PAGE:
Much like a Johnny “The Kingston Strongboy” Ellis belly-flop at home plate…another safe landing for The Pinstripe Bible.
For me, that argument begins in skepticism, in questioning every assumption about player value and strategic decisions, every myth about RBI-men and clutch hitting, and even poking a stick at sacred cows such as Derek Jeter and Mariano Rivera. I seem to have also spent a disproportionate amount of my adult life writing about players such as Tony Womack, Clay Bellinger, Enrique Wilson, Ruben Sierra, and Xavier Nady. I love on-base percentage, damn it, but traditional media types, quite often including team broadcasters, love to heap the mythology on players who don’t reach base (and often don’t do much of anything), building them into unassailable towers of productivity whose normal status as journeymen (usually before and after their stint with the Yankees) thereby is rendered inexplicable.
As I said when I wrote the first YES-hosted installment of the PB, this column, the Pinstriped Bible, is about toying with those myths, holding them up to the light, and, when appropriate, discarding them - especially where they pertain to the New York Yankees. Those myths are obfuscations, designed to obscure the truth. It’s much easier to stick with the myth than to take the time to think about what you’re seeing, to the point that your prejudices make seeing a strain.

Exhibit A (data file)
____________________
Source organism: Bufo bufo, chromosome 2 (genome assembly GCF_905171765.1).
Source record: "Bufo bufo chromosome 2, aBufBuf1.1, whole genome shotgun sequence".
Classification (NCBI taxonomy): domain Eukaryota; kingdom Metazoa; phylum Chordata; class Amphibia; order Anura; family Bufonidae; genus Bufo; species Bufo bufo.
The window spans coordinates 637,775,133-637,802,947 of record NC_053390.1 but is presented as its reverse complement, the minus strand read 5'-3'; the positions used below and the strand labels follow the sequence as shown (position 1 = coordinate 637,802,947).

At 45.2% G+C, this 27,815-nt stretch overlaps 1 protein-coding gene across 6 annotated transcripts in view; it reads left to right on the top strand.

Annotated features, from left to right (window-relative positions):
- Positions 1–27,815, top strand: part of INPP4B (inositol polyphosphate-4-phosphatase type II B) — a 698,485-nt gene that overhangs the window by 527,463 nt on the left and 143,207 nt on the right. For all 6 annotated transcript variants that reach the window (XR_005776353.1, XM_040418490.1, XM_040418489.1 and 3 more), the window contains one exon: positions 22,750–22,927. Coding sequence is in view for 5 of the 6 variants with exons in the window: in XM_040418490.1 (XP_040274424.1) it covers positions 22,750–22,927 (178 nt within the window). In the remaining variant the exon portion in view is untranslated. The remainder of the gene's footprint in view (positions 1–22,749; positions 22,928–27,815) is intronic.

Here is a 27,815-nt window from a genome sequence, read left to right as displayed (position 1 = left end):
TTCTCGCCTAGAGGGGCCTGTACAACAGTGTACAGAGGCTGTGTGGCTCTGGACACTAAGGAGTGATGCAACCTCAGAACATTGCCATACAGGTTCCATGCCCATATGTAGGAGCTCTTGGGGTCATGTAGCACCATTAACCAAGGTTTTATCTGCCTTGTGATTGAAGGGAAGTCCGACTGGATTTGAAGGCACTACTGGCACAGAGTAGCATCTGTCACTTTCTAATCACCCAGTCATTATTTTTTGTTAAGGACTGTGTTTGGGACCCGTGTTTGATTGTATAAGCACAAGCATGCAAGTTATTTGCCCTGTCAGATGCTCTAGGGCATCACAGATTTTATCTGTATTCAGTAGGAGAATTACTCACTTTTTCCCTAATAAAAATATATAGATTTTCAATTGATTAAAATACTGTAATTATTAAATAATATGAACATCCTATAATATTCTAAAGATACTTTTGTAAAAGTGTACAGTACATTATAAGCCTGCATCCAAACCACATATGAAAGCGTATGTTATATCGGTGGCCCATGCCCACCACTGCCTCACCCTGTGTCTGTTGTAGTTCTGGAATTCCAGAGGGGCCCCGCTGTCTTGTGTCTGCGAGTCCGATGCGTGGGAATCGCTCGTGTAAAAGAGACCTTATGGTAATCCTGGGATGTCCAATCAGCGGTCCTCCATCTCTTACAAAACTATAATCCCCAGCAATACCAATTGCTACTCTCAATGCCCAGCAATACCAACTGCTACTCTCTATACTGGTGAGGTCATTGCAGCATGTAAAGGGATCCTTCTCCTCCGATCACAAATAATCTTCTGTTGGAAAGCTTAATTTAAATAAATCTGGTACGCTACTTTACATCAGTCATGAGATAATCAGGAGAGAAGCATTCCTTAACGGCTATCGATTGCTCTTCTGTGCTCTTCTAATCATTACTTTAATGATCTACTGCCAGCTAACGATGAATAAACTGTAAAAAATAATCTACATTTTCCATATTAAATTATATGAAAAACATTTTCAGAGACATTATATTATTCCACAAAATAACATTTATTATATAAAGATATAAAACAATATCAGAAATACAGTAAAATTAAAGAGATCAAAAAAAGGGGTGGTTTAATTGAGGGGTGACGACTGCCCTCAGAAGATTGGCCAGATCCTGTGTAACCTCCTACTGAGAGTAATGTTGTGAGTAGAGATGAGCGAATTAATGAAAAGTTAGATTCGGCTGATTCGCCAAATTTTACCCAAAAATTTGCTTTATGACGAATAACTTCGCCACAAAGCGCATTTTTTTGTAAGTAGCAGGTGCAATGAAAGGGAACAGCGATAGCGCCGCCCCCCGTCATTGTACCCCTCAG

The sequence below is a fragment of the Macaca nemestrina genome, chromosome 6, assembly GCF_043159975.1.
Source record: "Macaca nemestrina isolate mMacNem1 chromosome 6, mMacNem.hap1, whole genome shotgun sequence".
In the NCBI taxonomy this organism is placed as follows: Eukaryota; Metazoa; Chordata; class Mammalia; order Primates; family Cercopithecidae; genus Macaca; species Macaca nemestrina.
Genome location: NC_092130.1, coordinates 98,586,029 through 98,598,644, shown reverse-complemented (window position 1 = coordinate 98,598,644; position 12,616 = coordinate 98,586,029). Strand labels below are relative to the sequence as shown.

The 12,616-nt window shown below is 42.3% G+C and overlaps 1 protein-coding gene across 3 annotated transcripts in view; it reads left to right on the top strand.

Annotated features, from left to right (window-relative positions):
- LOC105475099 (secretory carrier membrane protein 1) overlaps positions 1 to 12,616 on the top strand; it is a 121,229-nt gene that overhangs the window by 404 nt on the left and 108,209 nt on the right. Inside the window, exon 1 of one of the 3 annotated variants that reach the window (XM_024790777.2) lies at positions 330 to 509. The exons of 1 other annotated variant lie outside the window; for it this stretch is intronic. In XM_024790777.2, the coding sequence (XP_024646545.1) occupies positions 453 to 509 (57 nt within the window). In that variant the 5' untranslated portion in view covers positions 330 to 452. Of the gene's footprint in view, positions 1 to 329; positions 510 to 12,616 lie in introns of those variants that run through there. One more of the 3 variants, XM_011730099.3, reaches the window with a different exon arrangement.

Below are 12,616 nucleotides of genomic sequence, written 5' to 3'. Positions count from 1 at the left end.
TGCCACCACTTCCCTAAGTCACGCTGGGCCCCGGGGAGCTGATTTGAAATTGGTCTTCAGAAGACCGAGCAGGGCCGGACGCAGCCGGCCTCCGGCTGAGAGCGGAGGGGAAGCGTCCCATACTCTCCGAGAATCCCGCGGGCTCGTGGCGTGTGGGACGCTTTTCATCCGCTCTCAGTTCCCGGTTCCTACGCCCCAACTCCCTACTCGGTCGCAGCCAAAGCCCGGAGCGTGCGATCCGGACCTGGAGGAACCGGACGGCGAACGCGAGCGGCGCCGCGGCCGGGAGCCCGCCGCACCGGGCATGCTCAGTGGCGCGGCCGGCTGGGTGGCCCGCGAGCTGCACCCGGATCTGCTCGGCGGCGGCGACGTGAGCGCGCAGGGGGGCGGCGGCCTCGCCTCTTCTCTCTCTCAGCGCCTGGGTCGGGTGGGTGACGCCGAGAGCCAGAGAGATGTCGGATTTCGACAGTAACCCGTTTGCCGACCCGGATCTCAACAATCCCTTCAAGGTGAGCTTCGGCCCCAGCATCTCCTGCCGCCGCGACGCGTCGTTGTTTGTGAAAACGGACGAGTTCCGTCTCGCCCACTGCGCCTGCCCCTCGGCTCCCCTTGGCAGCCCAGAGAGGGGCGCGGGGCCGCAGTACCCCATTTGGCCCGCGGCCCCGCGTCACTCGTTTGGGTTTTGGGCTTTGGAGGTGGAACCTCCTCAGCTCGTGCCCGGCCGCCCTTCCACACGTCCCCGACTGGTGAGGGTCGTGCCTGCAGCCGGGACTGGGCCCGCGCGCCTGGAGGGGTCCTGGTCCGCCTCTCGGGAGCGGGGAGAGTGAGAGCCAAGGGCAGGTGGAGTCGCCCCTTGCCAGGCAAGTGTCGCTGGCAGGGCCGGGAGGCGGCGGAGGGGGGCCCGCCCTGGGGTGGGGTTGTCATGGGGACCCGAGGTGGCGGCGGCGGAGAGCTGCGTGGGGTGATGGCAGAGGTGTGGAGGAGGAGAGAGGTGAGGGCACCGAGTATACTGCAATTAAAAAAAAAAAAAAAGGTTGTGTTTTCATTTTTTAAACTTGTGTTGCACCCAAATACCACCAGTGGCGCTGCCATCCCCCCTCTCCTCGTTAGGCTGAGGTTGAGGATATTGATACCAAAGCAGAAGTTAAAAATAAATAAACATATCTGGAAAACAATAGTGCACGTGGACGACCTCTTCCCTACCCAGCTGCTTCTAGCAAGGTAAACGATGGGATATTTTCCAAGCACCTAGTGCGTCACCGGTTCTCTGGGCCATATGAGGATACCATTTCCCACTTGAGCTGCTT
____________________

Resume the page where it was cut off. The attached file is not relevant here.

In 1953, Stengel (Yankees manager 1949-1960, for those that came in late) told his Yankees, “If we’re going to win the pennant, we’ve got to start thinking we’re not as good as we think we are.” A little doubt is a healthy thing, the Old Man was saying; we can always do better if we let the light of ratiocination shine down on our prejudices. It’s only in questioning our assumptions that we can break through to new solutions, new understandings of life-or how to run a baseball team. And this is true even when the team is winning.
The point here is to do what Casey asked his team to do: doubt a little, figure out what’s working and what’s not, and react honestly, and without homerism. Paraphrasing G.K. Chesterton, saying “My team, right or wrong!” is like saying, “My mother, drunk or sober!” You can be honest about the Yankees and still be a Yankees fan in good standing.